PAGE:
Terminal (computer)

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Serial text terminal TeleVideo 925
Sperry-UNIVAC UNISCOPE 200 for coaxial connection

A terminal , also known as the console of a computer or, traditionally in German usage, as a data display device , is a terminal device for entering and displaying data.

Terminals are designed to formerly of mainframe computers used teletype to replace. The abbreviation tty of the English word for teletype "teletype" is still ubiquitous today in Unix operating systems and corresponding software .

While devices comparable to teleprinters - referred to as "hardcopy terminals" consisting of a printer and a keyboard - were still in use in the early days , the advantage of terminals later was that a screen was used to display the data. It could and can not only output lines sequentially; the cursor is freely maneuverable, allowing text to be scrolled and changed.

The spread of personal computers , which gradually began around 1977, has meanwhile displaced terminals from most offices. Many terminals have been replaced by terminal emulations that run on a PC. However, terminals are still widespread in some areas today.


As a preliminary stage and terminal-like user interface, the Zuse Z3, introduced in 1941, had a keyboard with a lamp field for inputting and outputting numbers. In the 1960s, teleprinters such as the ASR-33 and Friden Flexowriter were used as user interfaces that were locally separated from the actual computer . In 1969, the sale of the Datapoint 3300 , which was provided with a screen, was to replace the teleprinter and was called glass TTY or glass teletype , i.e. glass teleprinter (glass for screen).


For the connection between the terminal and the computer, there was on the one hand the serial interface (derived from the teleprinter) in the two variants as an RS-232 interface (standardized in EIA RS-232 or CCITT V.24) or, above all, in industrial applications as a 20- mA interface which was standardized as DIN 66258 and which had established itself as the de facto standard in part of the market . Other manufacturers, including the market leader IBM , used proprietary interfaces.

Originally, terminals were always connected directly to the computer, which had to be equipped with a corresponding number of interfaces. Later there were various solutions to connect several terminals via a common line, which was economically necessary, especially in the case of remote offices. IBM was able to connect terminals on the basis of a proprietary protocol within the Systems Network Architecture , DEC used DDCMP for this .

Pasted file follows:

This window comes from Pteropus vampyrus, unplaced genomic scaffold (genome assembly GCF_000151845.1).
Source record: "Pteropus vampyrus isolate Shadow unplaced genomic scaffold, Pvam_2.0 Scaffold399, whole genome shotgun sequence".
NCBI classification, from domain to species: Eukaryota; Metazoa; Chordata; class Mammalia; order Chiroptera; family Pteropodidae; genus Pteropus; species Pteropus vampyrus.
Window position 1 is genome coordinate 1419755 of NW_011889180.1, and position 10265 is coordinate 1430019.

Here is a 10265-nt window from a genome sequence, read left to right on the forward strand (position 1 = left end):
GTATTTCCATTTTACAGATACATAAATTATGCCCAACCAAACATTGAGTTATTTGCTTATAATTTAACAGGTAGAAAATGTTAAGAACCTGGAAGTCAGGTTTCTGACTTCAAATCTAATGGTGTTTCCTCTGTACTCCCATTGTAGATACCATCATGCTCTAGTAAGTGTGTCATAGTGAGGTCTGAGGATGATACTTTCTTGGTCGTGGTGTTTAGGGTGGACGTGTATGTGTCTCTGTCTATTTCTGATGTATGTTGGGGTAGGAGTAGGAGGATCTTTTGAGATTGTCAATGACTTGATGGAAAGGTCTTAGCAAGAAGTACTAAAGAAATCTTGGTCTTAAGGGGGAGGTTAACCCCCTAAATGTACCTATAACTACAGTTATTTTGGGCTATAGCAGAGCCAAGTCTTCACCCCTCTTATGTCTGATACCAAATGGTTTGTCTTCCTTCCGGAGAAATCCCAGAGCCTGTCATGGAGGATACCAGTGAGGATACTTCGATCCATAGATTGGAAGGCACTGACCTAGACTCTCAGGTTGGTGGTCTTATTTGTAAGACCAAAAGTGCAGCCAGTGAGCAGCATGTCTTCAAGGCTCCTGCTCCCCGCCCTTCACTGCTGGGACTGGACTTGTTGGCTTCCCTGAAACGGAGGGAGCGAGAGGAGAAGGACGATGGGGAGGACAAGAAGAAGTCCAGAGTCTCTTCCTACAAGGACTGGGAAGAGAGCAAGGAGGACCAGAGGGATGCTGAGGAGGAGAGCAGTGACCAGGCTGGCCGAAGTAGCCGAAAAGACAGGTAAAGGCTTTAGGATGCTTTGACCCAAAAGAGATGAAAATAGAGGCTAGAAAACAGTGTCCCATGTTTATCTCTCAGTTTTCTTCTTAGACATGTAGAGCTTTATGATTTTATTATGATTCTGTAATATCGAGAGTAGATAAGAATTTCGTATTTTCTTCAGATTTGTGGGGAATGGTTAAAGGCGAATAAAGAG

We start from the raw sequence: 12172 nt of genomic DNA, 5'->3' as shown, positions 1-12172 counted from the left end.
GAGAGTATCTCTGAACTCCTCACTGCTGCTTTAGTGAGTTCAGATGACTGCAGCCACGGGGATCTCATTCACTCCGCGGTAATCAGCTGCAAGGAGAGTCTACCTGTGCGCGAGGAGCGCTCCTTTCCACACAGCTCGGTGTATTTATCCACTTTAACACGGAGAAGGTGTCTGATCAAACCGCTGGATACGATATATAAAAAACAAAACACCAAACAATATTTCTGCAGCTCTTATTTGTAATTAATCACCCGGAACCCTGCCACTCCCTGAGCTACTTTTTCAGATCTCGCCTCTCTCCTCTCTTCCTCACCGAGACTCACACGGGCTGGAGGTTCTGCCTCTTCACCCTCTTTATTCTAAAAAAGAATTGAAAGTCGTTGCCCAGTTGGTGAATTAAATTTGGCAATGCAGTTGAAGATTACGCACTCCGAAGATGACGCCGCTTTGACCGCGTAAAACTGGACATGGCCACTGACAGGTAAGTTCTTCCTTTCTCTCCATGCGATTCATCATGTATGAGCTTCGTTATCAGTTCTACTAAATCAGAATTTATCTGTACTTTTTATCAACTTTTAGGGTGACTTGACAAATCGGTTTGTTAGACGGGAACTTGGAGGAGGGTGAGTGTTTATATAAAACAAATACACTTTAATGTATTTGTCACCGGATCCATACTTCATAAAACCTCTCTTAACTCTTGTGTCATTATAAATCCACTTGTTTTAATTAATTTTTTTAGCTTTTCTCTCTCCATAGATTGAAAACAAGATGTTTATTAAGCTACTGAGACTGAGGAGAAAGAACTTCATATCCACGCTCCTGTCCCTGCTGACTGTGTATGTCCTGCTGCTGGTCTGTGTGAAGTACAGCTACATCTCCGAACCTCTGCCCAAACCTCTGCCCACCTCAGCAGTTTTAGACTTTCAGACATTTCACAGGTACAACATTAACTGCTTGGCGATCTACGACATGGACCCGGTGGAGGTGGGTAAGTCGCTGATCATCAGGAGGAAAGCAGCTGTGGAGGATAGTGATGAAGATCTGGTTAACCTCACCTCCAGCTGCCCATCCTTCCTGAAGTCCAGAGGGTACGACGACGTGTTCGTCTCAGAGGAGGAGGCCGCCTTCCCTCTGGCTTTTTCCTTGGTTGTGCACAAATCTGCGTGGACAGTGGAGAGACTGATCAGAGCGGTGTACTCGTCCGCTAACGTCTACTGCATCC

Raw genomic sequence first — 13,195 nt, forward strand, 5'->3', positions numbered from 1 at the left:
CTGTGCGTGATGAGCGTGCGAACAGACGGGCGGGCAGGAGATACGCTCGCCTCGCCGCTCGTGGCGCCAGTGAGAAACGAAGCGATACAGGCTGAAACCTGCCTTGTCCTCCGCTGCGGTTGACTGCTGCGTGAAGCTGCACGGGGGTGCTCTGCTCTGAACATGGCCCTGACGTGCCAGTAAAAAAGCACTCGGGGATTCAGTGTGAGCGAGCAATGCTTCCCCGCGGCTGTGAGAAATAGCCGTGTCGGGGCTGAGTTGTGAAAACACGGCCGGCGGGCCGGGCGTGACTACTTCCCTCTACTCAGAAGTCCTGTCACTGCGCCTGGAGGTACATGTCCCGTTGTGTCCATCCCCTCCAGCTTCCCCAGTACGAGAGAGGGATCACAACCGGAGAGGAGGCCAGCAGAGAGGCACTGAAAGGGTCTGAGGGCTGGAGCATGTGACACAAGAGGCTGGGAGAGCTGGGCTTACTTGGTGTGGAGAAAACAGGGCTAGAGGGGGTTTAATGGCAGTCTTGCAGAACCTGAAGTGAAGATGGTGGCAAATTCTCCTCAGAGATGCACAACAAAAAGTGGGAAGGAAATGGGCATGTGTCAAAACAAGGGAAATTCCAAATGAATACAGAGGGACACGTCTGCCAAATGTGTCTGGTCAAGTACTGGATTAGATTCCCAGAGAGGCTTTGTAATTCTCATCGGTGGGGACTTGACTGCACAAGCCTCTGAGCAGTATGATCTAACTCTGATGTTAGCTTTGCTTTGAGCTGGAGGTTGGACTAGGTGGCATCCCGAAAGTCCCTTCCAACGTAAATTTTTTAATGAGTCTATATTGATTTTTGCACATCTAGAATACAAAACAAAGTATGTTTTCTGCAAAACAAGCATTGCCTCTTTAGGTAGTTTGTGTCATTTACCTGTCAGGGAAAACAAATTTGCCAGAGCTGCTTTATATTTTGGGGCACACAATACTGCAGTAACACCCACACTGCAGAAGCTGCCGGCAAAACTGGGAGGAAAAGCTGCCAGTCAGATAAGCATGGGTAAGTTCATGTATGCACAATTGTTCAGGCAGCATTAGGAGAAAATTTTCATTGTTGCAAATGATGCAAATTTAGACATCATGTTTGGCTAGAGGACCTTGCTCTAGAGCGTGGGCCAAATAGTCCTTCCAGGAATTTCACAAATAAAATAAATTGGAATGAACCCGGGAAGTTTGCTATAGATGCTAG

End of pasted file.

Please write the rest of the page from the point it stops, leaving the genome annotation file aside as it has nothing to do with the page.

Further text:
The standardized X.25 protocol was also used at greater distances .

With the introduction of local networks , e.g. on the basis of Ethernet , there were further connection options for terminals, of which ultimately only those that use the Internet protocol have prevailed. With the introduction of the Internet , a standardized connection of local and remote terminals has become possible.


Terminals are usually simple computer systems for input and output that are equipped with a special range of functions that are tailored to their respective purpose.

A distinction is made between text and graphics terminals. The former can only represent the characters and letters of a certain character set (often ASCII ), which are arranged in a matrix of mostly 80 columns (as many as punch cards had) and 24 or 25 lines.

The significantly more complex graphics terminals were primarily developed by Tektronix . They were the forerunner of the pixel-oriented hardware used today . However, in contrast to today, there were also vector-oriented terminals in which the electron beam in the cathode ray tube was freely programmable. The image was not read from a memory (today: graphics card ), which was very expensive, and transferred to the screen line by line and pixel by pixel, but the lines were written directly onto the phosphor layer, with only the coordinates of the Lines were to be held up. Storage picture tubes were mostly used for this.

In practical usage today, almost all data terminals on which users can enter anything are referred to as terminals, as the list of examples below also shows. A pseudo terminal is a virtual computer terminal in Unix or Linux systems for the input and output of data, which enables one program to control another program as if it were a user. On computers with the Mac OS operating system, the console is also called a terminal.

Examples of terminals:

Industry-specific terminals:

See also

Web links

Commons : Data terminals  - collection of images, videos and audio files

Individual evidence

  1. Lippe, Prof. Dr. Tungsten. "Chapter 14 - The First Programmable Calculators